A Four Week Online Certificate Training Course on Healthcare & Gender Equity: Emerging Dimensions, Policies, Impact & Way Forward was organized by the Gender Impact Studies Center (GISC), at the IMPRI Impact and Policy Research Institute, New Delhi and Center for Ethics (CFE), Yenepoya (Deemed to be University), Mangalore.
Day 3 of our event featured Dr Padma Bhate Deosthali, Program Director, Creating Resources for Empowerment in Action (CREA), delivering a comprehensive presentation on “Health Systems Response to Gender-Based Violence.” The discourse encapsulated the role of health systems in policy and legal mandates, the nuanced understanding of responses to sexual violence, and elucidative case studies.
Gender Based Violence Vs Violence Against Women
A fundamental clarification emphasized the distinction between “violence against women” and “gender-based violence.” While the former encompasses intimate partner violence, domestic violence, rape, and sexual violence, the latter is more expansive, encapsulating all forms of violence against diverse genders. The crux of the discussion rested on the pivotal role of health systems as victims or survivors invariably turn to hospitals for treatment due to the health consequences of violence, be it physical, sexual, emotional, or financial abuse.
Dr. Padma underscored the global consensus surrounding health systems’ response to gender-based violence, referencing the WHO clinical and policy guidelines of 2013. These guidelines assert that health systems must provide supportive care, including empathetic listening, ongoing psychological support, and referrals to other services, irrespective of a country’s developmental status. The provision of supportive care is integral to the prevention of violence, the recurrence of incidents, and the mitigation of consequences.
Recognition in Law
In the Indian context, recognition of gender-based violence as a health issue was acknowledged only in 2017 through health policy. However, legal mandates for healthcare providers existed for several years before this acknowledgment. The Protection of Women from Domestic Violence Act of 2005 outlined rules requiring healthcare providers to identify and document abuse, provide immediate medical care free of charge, offer emotional support, and inform survivors about legal provisions, including referral to protection officers.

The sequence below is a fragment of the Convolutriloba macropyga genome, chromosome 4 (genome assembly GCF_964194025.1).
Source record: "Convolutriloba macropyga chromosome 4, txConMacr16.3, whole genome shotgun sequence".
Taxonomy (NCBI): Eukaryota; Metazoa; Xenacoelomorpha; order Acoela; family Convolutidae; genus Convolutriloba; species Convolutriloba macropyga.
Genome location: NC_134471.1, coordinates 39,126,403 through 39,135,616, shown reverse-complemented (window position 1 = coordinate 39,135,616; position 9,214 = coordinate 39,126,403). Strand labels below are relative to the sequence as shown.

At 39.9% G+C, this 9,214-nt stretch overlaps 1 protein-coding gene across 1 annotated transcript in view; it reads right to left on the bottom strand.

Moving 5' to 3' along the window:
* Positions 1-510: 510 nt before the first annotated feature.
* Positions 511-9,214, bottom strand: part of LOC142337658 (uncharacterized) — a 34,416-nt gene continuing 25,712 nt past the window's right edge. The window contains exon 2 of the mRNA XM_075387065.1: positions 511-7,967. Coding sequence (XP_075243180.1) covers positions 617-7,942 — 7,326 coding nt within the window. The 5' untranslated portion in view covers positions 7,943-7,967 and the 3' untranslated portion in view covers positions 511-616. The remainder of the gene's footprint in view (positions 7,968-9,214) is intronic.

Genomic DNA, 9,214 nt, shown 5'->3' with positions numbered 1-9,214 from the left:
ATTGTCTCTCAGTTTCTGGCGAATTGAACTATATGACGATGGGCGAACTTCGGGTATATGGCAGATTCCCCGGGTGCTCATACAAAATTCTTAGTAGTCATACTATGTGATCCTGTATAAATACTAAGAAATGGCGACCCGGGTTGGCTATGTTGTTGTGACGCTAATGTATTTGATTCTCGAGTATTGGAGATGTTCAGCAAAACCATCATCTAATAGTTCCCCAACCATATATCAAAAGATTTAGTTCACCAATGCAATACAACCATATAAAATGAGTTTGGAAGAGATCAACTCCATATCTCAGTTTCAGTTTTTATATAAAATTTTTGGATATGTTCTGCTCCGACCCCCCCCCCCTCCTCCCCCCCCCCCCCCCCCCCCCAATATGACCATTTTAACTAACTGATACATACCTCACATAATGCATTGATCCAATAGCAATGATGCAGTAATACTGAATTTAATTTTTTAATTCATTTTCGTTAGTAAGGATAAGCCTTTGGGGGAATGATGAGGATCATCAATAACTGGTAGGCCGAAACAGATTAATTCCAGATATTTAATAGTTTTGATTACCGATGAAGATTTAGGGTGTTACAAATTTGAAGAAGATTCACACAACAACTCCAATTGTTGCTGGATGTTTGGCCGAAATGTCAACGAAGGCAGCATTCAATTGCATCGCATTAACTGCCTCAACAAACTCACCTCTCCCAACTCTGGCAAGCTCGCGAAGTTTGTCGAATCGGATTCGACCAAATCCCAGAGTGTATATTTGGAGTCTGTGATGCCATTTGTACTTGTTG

Several other legal provisions, such as the Dying Declaration under Section 32 (1) of the IEA, the Criminal Law Amendment of 2013, and the Prevention of Child Sexual Offences Act of 2012, demonstrated a legislative framework emphasizing the importance of healthcare providers in addressing gender-based violence.
Despite these legal mandates, the implementation of policies faces substantial challenges. The biomedical model prevalent in health systems often inhibits survivors of domestic violence or violence by intimate partners from speaking about their experiences. There exists a pervasive perception that violence is a social or criminal justice issue, falling outside the purview of medical professionals. This creates barriers to effective response.
Moreover, health systems often fail to understand societal inequalities, restricting their focus to treatment rather than delving into the root causes of injury. Healthcare providers, influenced by dominant social-cultural norms, may inadvertently perpetuate gender norms that normalize sexual violence against women or gender-diverse individuals. Disrespect and abuse, including violence in labor rooms and forced treatment of sexual and gender-diverse persons, further hinder survivors from seeking help.
Role of Health Systems
Dr. Padma highlighted the interconnectedness of health systems with other institutions such as the police, family, community, and the judiciary. In cases of sexual violence, the involvement of these institutions complicates the response and necessitates a multi-faceted approach.
Despite guidelines and protocols issued by the Ministry of Health, challenges persist in the implementation of medico-legal care. Informed consent, comprehensive documentation, and the provision of treatment, including psychological support, are crucial components. Specific guidelines recognize the need to respond to marginalized groups, such as those facing discrimination based on gender identity, engaged in sex work, with physical or intellectual disabilities, or belonging to religious minorities or tribes.
However, mandatory reporting laws pose significant problems, especially when survivors seek treatment but do not wish to report to the police. The violation of privacy laws and trust issues between doctors and patients can impede access to health services. International perspectives suggest that mandatory reporting should support services rather than the police, fostering an environment conducive to seeking care.
In the realm of medical evidence, trace evidence, injuries, and the identification of sexually transmitted diseases are critical. However, limitations, including the time lapse between the incident and documentation, the impact of personal hygiene practices, and the use of condoms, must be acknowledged. Medical evidence should not be essentialized to merely document the incident but should be part of a holistic approach to survivor care.
Dr. Padma concluded the session with a question-and-answer segment, underscoring the need for ongoing discourse, collaboration between institutions, and a paradigm shift in societal perceptions to effectively address gender-based violence through health systems.
Acknowledgement: Tanu Paliwal is a research intern at IMPRI.
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